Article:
Trier’s critics complain that he is subjecting his female protagonists to a patriarchal vision of reality. Looking at Melancholia, like Antichrist, while its focus is primarily personal and psychological, it has real social and political implications that demand to be examined. The ending of Antichrist, featuring hundreds of ghostly women, conjured the notion of ‘missing women’ in Amartya Sen’s use of the term. Antichrist powerfully gave voice to the cultural and social pressures forced upon women in Western society, recalling in its own way Carl Th. Dreyer’s Day of Wrath film, a film that showed how a woman finding herself unable to find fulfilment in conventional society would rather identify as a witch than be untrue to herself. Similarly, Melancholia looks broadly at social presses that enforces conformity on people who suffer from depression. We live in a culture where it’s shameful not to be happy, especially given the disparity in wealth between the West and the rest of the world. In this world, we must do like Anne and embrace the role of the villain. Anne would rather be a witch than conform to a society that would never let her truly be happy. Grace in Dogville also has an effect on others; by not breaking down. Grace makes the townspeople see themselves as they really are, or better, she makes them see themselves as seen. They may feel falsely accused, but they know the charges are true. This is the ethnical dimension of Dogville – the clashing of Grace’s positive valences and those of the townspeople contests the established values of the community.
Furthermore, Solano identifies in Breaking the Waves a central and feminist concern with this worldly-justice, and reads Bess as possessing a surpassing power and agency.
“A few feminists, myself included, find that Bess does indeed possess autonomy and power. I… find her stronger than a lot of us. I would argue that she does have tremendous power of choice despite her choices being made by patriarchal figures. She does ultimately choose to pursue what is more important to her: love.”
For Solano, Bess is a feminist icon because of her decision to sacrifice her life for a man was fully within her control (although she seems to insert an element of ambiguity into her own argument by allusion to the patriarchal figures who are apparently making choices for Bess too). Ultimately, Solano wants viewers to value and validate Bess’s devotion to love above all else. For Solano, this commitment trumps the otherwise objectionable subject matter and makes Bess an agent of feminist resistance against a patriarchal church that would have its members love the bible more than people.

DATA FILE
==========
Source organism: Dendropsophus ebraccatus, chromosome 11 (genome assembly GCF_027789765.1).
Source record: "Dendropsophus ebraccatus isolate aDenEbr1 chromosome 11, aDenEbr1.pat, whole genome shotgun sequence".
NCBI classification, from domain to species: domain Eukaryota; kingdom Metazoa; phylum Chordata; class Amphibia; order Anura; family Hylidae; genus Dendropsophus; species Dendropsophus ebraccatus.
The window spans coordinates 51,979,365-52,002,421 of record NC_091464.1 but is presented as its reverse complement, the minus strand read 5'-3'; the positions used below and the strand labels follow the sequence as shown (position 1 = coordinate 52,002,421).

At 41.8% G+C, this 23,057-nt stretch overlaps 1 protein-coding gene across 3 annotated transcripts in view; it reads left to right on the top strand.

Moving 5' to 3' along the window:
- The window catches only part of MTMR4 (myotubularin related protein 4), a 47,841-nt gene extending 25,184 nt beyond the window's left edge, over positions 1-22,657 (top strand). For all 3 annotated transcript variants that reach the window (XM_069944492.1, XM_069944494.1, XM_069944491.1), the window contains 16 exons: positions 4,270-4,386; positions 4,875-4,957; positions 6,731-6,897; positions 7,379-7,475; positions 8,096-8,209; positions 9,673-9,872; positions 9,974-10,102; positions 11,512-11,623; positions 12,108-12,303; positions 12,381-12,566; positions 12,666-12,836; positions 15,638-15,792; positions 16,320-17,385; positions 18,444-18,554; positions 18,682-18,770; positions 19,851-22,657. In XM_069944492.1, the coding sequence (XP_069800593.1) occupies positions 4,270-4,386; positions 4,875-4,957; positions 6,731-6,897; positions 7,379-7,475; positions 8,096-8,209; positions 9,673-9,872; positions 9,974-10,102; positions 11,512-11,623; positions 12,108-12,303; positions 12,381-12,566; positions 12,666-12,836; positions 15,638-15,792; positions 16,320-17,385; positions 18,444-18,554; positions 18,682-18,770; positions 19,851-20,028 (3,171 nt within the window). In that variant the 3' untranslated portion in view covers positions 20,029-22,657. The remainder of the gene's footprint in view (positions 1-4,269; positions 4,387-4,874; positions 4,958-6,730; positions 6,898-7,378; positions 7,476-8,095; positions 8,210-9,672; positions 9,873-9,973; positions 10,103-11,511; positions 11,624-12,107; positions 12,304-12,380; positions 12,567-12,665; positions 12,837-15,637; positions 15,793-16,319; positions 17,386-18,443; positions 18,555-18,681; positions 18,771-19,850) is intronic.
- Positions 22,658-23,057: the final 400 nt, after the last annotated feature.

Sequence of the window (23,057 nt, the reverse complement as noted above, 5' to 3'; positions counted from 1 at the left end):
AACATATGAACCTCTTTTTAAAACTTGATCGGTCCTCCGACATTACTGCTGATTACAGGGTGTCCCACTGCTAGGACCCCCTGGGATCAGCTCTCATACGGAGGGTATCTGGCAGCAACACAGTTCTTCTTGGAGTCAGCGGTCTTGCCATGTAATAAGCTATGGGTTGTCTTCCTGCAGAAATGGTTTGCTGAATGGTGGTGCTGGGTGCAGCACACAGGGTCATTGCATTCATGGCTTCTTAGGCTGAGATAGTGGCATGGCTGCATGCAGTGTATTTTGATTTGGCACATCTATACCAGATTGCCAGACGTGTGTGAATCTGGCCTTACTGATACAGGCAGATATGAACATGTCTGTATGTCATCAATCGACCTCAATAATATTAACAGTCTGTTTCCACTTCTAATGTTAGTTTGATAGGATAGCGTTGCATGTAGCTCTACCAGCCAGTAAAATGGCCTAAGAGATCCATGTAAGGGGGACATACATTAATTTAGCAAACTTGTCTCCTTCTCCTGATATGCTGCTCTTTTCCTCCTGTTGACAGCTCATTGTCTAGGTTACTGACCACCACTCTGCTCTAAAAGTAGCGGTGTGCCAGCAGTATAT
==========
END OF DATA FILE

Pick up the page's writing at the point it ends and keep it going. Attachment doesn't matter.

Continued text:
“For many critics, the ardour of Bess’s unconditional devotion to Jan embody an excessive desire that exceeds patriarchal impositions… Trier creates the image of Bess as a sexual martyr through a peculiar valorisation of feminine abjection as madness, formlessness, malleability, hysteria. This common reiteration of femininity as weakness, even if it is a “higher, spiritual calling” recreates male power over against feminine power as fascinating debility.”
It seems that the women in Trier’s films need narratives that offer responses to their suffering. That is not to say that we need an alternative that forthwith and forever alcoves a sacrificial hermeneutic of redemption, but one that provides crucial imaginative options.
Trier has been open about the fact that Justine is an autobiographical character, springing from his own experience with depression. When he interviewed Charlotte Gainsbourg, Andrew O’Hehir suggested that Trier is “extracting the feminine aspects of himself and projecting them onto the screen.” Gainsbourg agreed: “he is giving the parts to women, but there’s a lot of himself in there.” Trier himself claims that these women are not female at all, but his alter egos. Labelling Trier a misogynist just confuses the cultural attitudes that oppress women with Trier’s regard to them, leaving more complex issues ignored. The rape scene in Dogville provides proof for this. By zooming out of the centre of action, other townspeople are brought into the frame; ultimately making Grace’s rape a social act. In other words, that rape is brought out of Chuck’s internal needs is about something much larger; namely a system of power in which Grace has absolutely none, except the power to disappear into it.
Feminists will continue to take issue with Trier. Comments on Trier such as “his attitude to women, or specifically the female characters he creates in his films, is bizarre, bordering on creepy” do not add to conversations about the director, but rather look briefly at the themes Trier is using. Lars von Trier certainly wants you to think that his films are anti-women. But having read any of Trier’s occasional interviews, his fans should know that the writer-director has a very sly, bleak sense of humour, and including a misogyny expert in his movies liner notes seems like a preemptive, hit-them-before-they-hit-me strike. Nymphomaniac has certainly started up the debate again, but in order to fully understand Trier one must look past the instances of supposed misogyny.